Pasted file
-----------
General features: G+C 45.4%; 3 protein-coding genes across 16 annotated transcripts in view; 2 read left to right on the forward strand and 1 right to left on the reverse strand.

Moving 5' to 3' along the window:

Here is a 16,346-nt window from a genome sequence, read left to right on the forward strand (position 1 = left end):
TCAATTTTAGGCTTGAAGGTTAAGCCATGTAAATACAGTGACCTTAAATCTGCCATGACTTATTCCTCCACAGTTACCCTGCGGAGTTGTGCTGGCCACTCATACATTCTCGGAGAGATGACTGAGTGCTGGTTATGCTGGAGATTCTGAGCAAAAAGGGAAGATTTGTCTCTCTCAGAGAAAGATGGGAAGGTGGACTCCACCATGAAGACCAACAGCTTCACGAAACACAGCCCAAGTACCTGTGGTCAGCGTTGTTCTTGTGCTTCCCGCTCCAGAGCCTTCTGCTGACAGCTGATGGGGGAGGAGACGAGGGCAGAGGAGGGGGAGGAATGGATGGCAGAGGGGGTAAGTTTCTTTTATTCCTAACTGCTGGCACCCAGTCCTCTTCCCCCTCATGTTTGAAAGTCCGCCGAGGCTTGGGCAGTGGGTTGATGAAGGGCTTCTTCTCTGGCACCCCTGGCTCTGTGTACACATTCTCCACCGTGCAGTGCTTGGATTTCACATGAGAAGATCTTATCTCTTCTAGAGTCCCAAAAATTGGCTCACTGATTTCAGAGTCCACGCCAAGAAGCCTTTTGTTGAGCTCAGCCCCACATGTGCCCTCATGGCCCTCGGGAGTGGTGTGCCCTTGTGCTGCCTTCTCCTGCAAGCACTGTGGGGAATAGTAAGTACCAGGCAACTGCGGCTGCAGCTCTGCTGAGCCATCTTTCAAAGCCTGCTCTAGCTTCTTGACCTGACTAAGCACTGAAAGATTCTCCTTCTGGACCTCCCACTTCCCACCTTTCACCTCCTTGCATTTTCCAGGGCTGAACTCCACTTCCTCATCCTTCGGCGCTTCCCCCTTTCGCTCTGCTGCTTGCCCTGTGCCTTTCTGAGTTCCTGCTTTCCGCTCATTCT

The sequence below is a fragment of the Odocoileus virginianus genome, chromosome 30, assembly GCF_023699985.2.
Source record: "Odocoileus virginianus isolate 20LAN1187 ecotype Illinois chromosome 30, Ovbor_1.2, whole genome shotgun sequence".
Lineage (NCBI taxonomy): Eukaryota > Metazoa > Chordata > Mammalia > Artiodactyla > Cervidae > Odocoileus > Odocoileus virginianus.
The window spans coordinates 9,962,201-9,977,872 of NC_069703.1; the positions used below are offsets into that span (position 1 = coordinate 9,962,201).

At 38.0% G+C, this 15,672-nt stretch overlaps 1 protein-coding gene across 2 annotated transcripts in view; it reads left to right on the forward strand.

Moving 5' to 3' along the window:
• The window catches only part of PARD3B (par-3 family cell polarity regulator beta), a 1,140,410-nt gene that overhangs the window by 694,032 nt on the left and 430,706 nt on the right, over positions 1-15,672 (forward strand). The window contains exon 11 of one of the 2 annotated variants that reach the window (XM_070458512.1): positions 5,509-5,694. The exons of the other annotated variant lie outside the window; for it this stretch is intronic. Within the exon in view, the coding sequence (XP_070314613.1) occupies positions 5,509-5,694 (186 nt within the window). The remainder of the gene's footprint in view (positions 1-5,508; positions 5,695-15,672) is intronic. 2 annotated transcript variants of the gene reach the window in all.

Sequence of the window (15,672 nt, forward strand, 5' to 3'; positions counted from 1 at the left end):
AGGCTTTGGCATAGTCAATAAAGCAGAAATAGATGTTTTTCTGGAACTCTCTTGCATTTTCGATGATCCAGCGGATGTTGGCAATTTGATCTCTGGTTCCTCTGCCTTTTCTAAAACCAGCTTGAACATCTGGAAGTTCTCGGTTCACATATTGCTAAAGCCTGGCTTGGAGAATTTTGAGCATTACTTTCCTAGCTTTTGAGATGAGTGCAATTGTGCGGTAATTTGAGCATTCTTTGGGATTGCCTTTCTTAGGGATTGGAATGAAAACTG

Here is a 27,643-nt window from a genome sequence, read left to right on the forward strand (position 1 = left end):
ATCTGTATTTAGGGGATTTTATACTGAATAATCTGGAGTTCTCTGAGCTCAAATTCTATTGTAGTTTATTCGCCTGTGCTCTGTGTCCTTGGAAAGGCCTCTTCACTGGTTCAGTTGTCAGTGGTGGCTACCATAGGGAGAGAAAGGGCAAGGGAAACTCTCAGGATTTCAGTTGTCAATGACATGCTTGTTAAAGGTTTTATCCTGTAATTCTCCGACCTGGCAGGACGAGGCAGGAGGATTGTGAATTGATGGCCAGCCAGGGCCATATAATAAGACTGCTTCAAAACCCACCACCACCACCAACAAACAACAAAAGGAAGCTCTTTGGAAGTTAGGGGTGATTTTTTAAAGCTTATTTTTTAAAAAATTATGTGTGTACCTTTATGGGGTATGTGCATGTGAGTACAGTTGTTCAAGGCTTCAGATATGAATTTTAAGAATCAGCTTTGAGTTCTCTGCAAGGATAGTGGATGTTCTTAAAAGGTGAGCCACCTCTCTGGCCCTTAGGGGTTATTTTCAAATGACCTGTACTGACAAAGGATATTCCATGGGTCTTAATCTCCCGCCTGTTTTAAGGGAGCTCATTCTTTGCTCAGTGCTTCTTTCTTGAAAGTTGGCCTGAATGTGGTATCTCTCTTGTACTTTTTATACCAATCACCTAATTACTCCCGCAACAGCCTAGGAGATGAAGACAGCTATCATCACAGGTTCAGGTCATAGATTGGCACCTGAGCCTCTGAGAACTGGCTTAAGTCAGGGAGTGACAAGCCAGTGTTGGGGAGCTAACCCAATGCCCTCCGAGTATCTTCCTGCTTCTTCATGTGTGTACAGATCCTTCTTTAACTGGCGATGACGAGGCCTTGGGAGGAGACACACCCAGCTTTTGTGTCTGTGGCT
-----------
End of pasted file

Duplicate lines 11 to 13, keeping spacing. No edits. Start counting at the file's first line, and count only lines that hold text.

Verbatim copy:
• The window catches only part of PARD3B (par-3 family cell polarity regulator beta), a 1,140,410-nt gene that overhangs the window by 694,032 nt on the left and 430,706 nt on the right, over positions 1-15,672 (forward strand). The window contains exon 11 of one of the 2 annotated variants that reach the window (XM_070458512.1): positions 5,509-5,694. The exons of the other annotated variant lie outside the window; for it this stretch is intronic. Within the exon in view, the coding sequence (XP_070314613.1) occupies positions 5,509-5,694 (186 nt within the window). The remainder of the gene's footprint in view (positions 1-5,508; positions 5,695-15,672) is intronic. 2 annotated transcript variants of the gene reach the window in all.

Sequence of the window (15,672 nt, forward strand, 5' to 3'; positions counted from 1 at the left end):
AGGCTTTGGCATAGTCAATAAAGCAGAAATAGATGTTTTTCTGGAACTCTCTTGCATTTTCGATGATCCAGCGGATGTTGGCAATTTGATCTCTGGTTCCTCTGCCTTTTCTAAAACCAGCTTGAACATCTGGAAGTTCTCGGTTCACATATTGCTAAAGCCTGGCTTGGAGAATTTTGAGCATTACTTTCCTAGCTTTTGAGATGAGTGCAATTGTGCGGTAATTTGAGCATTCTTTGGGATTGCCTTTCTTAGGGATTGGAATGAAAACTG